Milkfish

Milkfish, Chanos chanos

The Milkfish, Chanos chanos, whose common Spanish name is sabalote, is the sole global member of the Milkfish or Chanidae Family, known as sabalote in Mexico. This species is the only species in the genus Chanos and is found in Mexican waters of the Pacific.

The Milkfish have elongated, fusiform, moderately compressed, and streamlined bodies. They are olive-green to blue dorsally and transition to silvery ventrally and on their sides. Their anal, caudal, and dorsal fins are yellowish with dark margins. They have a pointed head with large eyes and a small terminal mouth without teeth. Their eyes are covered with an adipose film and they have a small barbel on the tip of their lower jaw. Their anal fin is set well back on the body and has two spines and 8 to 10 rays; the caudal fin is large and deeply forked; the single dorsal fin has two spines and 13 to 17 rays; and, the pectoral and pelvic fins are small and set well back and low on the body. They have numerous fine gill rakers. Their lateral line is straight with a slight upturn near the head. They are covered with small smooth scales.

The Milkfish are a coastal pelagic schooling species found in large schools from the surface to depths of 20 meters (65 feet). Males reach a maximum length of 1.80 meters (5 feet 11 inches) and 14 kg (31 pounds) in weight; females are smaller and reach a maximum length of 1.24 meters (4 feet 1 inches). They require water temperatures greater than 20oC (68oF). Spawning occurs in coastal waters and smaller fish reside around sandy beaches very close to shore; larger adults are found in deeper waters on the continental shelf. They consume a wide variety of materials including microbial mats, detritus, epiphytes, and zooplankton. They require five years to reach sexual maturity. They spawn year-round with each female releasing between three and four million eggs per annum. Their eggs and larvae are pelagic. They settle out and mature in estuarine areas and adults move to marine environments. They have low resiliency and long reproductive times. Their lifespan reaches up to fourteen years.

In Mexican waters the Milkfish are found in all coastal waters of the Pacific with the exception that they are absent from the northern two-thirds of the Sea of Cortez.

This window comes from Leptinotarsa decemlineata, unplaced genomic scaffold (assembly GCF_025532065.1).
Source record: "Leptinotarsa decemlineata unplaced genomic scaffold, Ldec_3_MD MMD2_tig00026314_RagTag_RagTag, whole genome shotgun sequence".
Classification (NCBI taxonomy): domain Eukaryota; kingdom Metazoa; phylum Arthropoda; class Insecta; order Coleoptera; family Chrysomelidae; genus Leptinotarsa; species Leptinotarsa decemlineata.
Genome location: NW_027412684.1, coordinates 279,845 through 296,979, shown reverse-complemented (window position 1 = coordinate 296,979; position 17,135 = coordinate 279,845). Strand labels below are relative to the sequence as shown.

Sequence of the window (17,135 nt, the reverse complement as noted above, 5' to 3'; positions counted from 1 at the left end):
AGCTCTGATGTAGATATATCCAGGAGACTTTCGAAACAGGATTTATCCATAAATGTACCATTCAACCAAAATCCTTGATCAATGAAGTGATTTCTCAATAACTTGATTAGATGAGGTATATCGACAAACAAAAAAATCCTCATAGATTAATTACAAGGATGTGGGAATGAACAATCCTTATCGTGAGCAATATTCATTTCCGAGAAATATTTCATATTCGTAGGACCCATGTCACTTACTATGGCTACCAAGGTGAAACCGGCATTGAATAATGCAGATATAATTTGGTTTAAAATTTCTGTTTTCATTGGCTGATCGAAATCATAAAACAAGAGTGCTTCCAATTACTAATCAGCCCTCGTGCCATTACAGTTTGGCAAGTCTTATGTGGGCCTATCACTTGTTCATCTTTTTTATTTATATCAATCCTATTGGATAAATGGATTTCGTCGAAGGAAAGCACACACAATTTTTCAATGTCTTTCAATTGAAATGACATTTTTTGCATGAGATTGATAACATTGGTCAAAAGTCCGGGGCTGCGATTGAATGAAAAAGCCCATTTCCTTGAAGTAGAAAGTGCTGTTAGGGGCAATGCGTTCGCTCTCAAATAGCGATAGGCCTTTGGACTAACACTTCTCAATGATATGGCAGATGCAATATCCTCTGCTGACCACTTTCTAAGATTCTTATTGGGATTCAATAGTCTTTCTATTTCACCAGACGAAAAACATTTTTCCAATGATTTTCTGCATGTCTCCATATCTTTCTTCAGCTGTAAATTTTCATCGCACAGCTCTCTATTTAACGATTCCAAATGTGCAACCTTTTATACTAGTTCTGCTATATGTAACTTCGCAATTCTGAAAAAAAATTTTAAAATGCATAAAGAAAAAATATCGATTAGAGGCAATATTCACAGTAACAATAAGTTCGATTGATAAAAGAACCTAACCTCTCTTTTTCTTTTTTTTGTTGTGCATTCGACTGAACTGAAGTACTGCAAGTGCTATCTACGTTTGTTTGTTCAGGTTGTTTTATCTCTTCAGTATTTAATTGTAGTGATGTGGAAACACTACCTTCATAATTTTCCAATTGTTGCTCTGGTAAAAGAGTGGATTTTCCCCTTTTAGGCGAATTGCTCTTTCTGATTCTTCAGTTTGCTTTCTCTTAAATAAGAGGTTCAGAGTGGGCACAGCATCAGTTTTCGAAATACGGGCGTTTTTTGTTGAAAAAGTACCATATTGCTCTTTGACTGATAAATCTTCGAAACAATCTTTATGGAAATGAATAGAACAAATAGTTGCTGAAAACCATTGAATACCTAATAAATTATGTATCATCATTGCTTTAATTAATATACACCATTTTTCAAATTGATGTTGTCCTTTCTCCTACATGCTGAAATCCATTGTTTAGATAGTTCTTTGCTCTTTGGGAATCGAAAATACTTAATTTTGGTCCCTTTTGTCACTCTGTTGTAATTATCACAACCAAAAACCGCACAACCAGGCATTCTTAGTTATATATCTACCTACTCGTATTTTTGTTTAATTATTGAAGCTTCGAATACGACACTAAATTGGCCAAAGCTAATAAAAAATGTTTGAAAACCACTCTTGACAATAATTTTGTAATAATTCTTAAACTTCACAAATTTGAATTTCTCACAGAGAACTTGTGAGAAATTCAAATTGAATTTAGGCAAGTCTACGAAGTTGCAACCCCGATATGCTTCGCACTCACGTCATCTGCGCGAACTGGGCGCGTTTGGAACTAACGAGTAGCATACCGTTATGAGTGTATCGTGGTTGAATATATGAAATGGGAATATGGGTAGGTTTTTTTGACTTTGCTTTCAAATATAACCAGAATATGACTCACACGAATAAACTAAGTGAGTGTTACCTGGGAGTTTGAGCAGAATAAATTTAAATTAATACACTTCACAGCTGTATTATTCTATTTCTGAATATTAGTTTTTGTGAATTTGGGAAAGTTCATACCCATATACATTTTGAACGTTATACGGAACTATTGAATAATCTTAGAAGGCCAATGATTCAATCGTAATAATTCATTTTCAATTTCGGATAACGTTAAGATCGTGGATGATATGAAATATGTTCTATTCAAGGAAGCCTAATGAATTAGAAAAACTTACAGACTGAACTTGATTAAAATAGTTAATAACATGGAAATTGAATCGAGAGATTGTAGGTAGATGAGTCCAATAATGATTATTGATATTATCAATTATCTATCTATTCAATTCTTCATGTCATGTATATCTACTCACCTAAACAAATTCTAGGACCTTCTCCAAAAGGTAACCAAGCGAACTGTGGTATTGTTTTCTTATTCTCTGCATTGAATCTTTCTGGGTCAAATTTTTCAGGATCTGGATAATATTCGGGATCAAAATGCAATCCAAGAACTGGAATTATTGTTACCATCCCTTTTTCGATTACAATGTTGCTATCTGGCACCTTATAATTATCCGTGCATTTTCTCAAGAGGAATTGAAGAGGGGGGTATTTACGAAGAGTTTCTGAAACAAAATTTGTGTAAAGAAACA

The Milkfish is very similar to the Eastern Pacific Bonefish, Albula esuncula (small mouth not extending to eyes; pelvic fins originating at rear of dorsal fin), the Machete, Elops affinis (long mouth; large eyes; pelvic fins originating before dorsal fin), and the Pacific Shafted Bonefish, Albula pacifica (last dorsal fin ray is prolonged and filamentous; last anal fin ray is long; dorsal fin ray longer than anal fin ray).

The Milkfish have been farmed extensively in Indonesia, the Philippines, and Taiwan for the last 400 to 600 years and are currently now also farmed in Hawaii. They are an important commercial fish with most fish being farmed. They are a highly valued food fish in Southeast Asia but contain numerous bones. They are currently produced at levels of 750,000 tons per annum and valued at $800 million. They are grown in ponds, pens, and cages irrigated with oceanic water. They are the focus of major current on-going research efforts to improve farming systems, breeding, and fry production with new methodology being developed to produce fry in hatcheries. The industry is plagued with oversupply and increasing costs due to new governmental regulations (food quality and safety issues) and restrictions moving efforts to higher value products such as a new genetically developed Golden Milkfish. The Milkfish are exported and can be found in all Asian markets in the United States being sold fresh, whole, deboned, frozen, and processed. They are used on a limited basis as live bait to target tuna. From a conservation perspective, they are plentiful and abundant. Their populations have not been assessed but are believed to be increasing globally. Members of the Chanidae Family date to the Cretaceous Period, 145.5 to 65.5 million years ago.

Milkfsh, Chanos chanos. Fish caught from shore at Los Barriles, Baja California Sur, January 2017. Length: 51 cm (20 inches). Catch and photo courtesy of Brad Murakami, Surrey, British Columbia, Canada.

Milkfsh, Chanos chanos. Underwater photo taken in coastal waters off Kailua-Kona, HI, December 2015. Length: 64 cm (25 inches). Photo courtesy of Bob Hillis, Ivins, UT.

Milkfsh, Chanos chanos. Fish provided by the commercial fishermen in the greater Los Cabos area, Baja California Sur, September 2009. Length: 76 cm (30 inches).